Although my chosen poison is anything lit by gaslight*, every now and then I fall into a memoir and come out blinking on the other side, feeling as if I’ve traveled the length and breadth of another’s experience. Mennonite in a Little Black Dress, though, was not that book. Her experience– growing up in a Mennonite family–was the closest equivalent to my childhood in a fundamental Baptist family that I’ve come across.
“Brighten the Corner Where You Are” and “Ship Ahoy” over breakfast? check. (The “Ship Ahoy” video is from the college that I graduated from. Awesome.) Embarrassingly long khaki and denim skirts? check. Absolute terror of the opposite gender (without really knowing anything at all about sex)? check. Prohibitions on co-ed exercise, dance, swimsuits and jeans? check.
Janzen, though, has infinitely more grace about her past than I’ve been able to muster. After a stunningly devastating chain of events, she retreats for a few months to her family home; her observations are a blend of the complete confidence of an insider with the outsider perspective of advanced education and extended absence. She’s somehow overcome–or doesn’t resent–the past (one never gets the impression that she was all that scarred by it, rather, that it was just a somewhat unusual origin story) and is able to be objective about the strengths and foibles of her family and the community.
And it’s funny! Crazy funny. Laugh out-loud at 6am funny. Highly, highly recommended.
*Books about either the era or the syndrome. I’m a sucker for either.
- This SCOTUSblog post summarizes the cases, the issues, the implications, and the stated or assumed positions of the Supreme Court justices, in plain(ish) English. Start here.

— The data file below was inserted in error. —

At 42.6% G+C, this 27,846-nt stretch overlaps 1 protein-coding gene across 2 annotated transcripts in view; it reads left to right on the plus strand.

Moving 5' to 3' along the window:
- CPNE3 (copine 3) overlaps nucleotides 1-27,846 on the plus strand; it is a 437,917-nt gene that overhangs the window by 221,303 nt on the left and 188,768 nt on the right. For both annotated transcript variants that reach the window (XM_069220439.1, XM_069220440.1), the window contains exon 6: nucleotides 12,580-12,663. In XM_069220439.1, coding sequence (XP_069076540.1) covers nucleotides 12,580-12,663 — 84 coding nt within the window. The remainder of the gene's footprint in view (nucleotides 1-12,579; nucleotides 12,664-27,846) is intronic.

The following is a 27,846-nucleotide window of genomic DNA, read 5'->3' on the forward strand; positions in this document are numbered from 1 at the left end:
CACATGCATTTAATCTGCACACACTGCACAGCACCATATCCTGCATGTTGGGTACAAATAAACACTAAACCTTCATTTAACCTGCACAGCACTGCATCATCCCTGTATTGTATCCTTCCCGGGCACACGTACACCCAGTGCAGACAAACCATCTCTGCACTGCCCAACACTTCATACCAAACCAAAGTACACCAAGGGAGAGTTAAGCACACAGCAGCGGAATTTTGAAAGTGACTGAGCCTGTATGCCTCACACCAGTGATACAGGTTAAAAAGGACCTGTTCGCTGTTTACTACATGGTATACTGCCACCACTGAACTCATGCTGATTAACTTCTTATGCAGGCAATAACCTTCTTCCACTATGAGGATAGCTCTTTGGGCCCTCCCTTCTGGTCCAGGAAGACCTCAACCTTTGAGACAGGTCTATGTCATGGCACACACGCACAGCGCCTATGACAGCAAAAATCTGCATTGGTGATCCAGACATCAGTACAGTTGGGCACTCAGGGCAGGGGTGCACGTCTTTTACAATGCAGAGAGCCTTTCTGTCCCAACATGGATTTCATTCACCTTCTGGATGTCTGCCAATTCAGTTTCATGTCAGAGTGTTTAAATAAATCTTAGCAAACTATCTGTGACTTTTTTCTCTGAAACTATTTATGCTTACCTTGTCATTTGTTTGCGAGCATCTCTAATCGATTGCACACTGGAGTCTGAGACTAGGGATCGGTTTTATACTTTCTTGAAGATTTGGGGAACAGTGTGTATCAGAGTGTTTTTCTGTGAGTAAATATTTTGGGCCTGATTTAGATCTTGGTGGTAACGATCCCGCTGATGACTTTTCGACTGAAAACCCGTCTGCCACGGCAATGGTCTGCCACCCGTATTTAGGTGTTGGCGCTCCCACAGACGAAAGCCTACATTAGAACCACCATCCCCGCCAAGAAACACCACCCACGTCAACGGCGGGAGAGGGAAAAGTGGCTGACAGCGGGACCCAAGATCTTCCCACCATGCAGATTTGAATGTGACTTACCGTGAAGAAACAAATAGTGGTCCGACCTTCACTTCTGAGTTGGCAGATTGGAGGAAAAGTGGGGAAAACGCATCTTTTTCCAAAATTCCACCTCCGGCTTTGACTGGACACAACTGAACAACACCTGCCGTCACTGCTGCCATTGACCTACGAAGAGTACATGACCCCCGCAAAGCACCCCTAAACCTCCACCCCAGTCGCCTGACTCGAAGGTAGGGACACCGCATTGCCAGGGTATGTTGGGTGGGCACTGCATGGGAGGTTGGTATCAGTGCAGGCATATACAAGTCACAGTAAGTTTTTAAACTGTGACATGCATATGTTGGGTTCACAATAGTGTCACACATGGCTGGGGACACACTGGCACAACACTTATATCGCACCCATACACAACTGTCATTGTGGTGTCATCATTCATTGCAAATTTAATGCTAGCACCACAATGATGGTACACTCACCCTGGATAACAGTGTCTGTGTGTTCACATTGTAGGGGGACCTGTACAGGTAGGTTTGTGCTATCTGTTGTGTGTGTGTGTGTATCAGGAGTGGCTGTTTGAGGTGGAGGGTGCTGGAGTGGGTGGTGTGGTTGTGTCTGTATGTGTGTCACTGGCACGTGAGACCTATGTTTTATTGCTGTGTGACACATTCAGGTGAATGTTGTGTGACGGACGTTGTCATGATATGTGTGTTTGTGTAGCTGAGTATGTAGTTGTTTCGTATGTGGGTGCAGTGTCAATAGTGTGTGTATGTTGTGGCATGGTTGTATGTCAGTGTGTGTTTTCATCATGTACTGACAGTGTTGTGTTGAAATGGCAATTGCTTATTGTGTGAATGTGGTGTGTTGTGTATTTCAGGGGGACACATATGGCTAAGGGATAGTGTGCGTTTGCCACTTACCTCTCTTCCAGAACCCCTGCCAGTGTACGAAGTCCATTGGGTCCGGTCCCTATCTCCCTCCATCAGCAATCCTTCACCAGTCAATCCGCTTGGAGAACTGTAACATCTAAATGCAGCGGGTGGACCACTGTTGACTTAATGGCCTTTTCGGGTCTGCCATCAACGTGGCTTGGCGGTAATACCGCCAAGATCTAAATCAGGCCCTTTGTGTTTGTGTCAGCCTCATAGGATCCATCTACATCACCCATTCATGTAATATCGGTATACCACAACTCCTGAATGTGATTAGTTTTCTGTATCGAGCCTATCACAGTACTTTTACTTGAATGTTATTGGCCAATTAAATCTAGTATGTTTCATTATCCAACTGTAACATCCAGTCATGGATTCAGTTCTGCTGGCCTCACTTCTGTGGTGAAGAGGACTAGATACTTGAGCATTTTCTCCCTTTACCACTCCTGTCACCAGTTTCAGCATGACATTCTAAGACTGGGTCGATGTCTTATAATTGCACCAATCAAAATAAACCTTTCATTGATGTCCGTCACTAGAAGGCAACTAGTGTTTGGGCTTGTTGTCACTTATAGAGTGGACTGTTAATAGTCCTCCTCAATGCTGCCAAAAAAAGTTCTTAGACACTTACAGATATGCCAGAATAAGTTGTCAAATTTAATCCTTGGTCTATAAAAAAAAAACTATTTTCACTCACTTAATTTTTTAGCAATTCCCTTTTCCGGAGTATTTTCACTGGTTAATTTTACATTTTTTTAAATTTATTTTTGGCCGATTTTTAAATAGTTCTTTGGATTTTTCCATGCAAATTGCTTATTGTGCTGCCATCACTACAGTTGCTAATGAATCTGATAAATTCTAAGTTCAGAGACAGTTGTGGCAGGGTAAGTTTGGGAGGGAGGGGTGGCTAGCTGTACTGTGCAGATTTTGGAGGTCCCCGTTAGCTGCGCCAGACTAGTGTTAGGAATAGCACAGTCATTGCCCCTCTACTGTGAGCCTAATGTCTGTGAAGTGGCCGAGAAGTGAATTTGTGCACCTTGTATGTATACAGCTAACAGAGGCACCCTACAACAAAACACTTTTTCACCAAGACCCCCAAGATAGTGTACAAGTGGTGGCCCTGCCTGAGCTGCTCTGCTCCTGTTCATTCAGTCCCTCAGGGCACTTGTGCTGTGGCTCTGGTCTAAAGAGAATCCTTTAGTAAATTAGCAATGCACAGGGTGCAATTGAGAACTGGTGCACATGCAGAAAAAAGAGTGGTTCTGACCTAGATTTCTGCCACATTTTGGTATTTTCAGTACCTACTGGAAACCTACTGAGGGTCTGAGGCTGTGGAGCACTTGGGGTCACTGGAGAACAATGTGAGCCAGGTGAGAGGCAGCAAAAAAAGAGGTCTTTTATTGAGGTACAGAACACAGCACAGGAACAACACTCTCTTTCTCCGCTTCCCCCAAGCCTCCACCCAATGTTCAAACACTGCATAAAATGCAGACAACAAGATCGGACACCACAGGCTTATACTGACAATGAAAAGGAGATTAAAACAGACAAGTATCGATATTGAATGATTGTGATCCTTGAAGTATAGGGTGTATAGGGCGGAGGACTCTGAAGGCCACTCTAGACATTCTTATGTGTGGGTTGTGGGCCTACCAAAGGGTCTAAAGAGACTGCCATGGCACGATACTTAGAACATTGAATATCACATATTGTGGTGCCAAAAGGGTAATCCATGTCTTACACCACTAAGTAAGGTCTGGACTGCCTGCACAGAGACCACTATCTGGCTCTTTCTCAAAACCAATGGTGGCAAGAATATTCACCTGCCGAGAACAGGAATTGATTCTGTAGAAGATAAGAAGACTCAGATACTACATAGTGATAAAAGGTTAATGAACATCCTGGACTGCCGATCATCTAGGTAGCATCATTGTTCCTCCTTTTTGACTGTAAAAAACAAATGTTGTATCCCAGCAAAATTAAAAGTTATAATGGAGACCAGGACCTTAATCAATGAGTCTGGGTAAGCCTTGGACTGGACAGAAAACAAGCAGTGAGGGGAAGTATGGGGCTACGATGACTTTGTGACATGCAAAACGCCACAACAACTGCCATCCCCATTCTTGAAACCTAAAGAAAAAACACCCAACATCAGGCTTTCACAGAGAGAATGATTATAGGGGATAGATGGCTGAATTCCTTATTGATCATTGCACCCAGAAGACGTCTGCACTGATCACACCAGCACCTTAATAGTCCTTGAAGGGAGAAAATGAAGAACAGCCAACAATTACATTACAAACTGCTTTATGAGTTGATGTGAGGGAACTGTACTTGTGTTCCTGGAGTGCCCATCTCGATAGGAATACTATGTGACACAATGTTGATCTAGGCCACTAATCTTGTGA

- The New York Times shared this chart of the possible decisions available to the Supreme Court and the ensuing ramifications.
- Most informative: this interactive map, also created by The New York Times, which shows how the possible decisions on each case will affect the various states (i.e. if DOMA passes and Prop 8 is struck down, what happens? [answer: the states with same-sex marriage would keep it, those unions would now be recognized by the federal government.])
- PolicyMic‘s examination of the authority invoked by SCOTUS to hear these cases
- CNNMoney‘s analysis of the economic repercussions of passing DOMA.
- And finally, a few reasons why you should support same sex marriage. This one is my favorite:
Fosters True Freedom of Religion
Freedom of religion allows a person or group to pursue the practice of their religion without governmental interference. It also protects those who do not follow a religion by shielding them from being forced to live in accordance with religious beliefs and values they do not agree with. The legalization of same-sex marriage is consistent with freedom of religion in that it removes from marriage laws religious notions that may have initially shaped those laws.
There is no hierarchy of religions in a society which truly honors freedom of religion. Accordingly, the religious views of no one particular group should be given preference in the development of marriage laws. While some religions don’t support same-sex marriage, others certainly do support it. The most fair and ethical approach — which treats all people equally regardless of religious affiliation — is to factor out religious points of view when crafting marriage laws within a secular context.
When summer time has come, and all